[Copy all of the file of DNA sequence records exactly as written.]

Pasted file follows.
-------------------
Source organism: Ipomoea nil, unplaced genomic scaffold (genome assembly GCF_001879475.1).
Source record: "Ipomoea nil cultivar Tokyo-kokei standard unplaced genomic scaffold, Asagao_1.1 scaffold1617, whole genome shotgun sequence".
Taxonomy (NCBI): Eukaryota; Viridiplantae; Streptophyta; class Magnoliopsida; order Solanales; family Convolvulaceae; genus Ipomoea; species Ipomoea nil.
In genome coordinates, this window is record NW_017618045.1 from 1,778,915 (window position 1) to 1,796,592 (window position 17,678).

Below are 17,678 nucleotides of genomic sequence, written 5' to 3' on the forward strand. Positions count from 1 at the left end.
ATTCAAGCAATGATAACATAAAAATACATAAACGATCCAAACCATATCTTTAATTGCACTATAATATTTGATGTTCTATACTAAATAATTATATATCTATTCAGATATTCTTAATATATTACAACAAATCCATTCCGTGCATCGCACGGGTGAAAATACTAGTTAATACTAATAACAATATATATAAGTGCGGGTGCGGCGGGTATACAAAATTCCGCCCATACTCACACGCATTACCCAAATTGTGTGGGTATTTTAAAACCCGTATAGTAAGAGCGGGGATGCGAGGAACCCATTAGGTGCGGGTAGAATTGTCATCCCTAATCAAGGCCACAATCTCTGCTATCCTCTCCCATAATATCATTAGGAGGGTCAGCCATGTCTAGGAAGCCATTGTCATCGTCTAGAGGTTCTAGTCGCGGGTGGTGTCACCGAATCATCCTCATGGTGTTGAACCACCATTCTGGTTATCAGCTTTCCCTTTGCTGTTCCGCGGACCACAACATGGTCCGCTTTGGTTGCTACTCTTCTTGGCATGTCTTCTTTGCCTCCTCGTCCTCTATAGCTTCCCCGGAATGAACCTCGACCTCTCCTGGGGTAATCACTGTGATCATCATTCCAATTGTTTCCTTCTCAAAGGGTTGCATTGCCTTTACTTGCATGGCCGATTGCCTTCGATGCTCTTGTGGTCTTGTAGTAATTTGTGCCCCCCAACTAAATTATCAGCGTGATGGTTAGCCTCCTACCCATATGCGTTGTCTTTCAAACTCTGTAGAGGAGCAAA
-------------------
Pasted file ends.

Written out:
Source organism: Ipomoea nil, unplaced genomic scaffold (genome assembly GCF_001879475.1).
Source record: "Ipomoea nil cultivar Tokyo-kokei standard unplaced genomic scaffold, Asagao_1.1 scaffold1617, whole genome shotgun sequence".
Taxonomy (NCBI): Eukaryota; Viridiplantae; Streptophyta; class Magnoliopsida; order Solanales; family Convolvulaceae; genus Ipomoea; species Ipomoea nil.
In genome coordinates, this window is record NW_017618045.1 from 1,778,915 (window position 1) to 1,796,592 (window position 17,678).

Below are 17,678 nucleotides of genomic sequence, written 5' to 3' on the forward strand. Positions count from 1 at the left end.
ATTCAAGCAATGATAACATAAAAATACATAAACGATCCAAACCATATCTTTAATTGCACTATAATATTTGATGTTCTATACTAAATAATTATATATCTATTCAGATATTCTTAATATATTACAACAAATCCATTCCGTGCATCGCACGGGTGAAAATACTAGTTAATACTAATAACAATATATATAAGTGCGGGTGCGGCGGGTATACAAAATTCCGCCCATACTCACACGCATTACCCAAATTGTGTGGGTATTTTAAAACCCGTATAGTAAGAGCGGGGATGCGAGGAACCCATTAGGTGCGGGTAGAATTGTCATCCCTAATCAAGGCCACAATCTCTGCTATCCTCTCCCATAATATCATTAGGAGGGTCAGCCATGTCTAGGAAGCCATTGTCATCGTCTAGAGGTTCTAGTCGCGGGTGGTGTCACCGAATCATCCTCATGGTGTTGAACCACCATTCTGGTTATCAGCTTTCCCTTTGCTGTTCCGCGGACCACAACATGGTCCGCTTTGGTTGCTACTCTTCTTGGCATGTCTTCTTTGCCTCCTCGTCCTCTATAGCTTCCCCGGAATGAACCTCGACCTCTCCTGGGGTAATCACTGTGATCATCATTCCAATTGTTTCCTTCTCAAAGGGTTGCATTGCCTTTACTTGCATGGCCGATTGCCTTCGATGCTCTTGTGGTCTTGTAGTAATTTGTGCCCCCCAACTAAATTATCAGCGTGATGGTTAGCCTCCTACCCATATGCGTTGTCTTTCAAACTCTGTAGAGGAGCAAA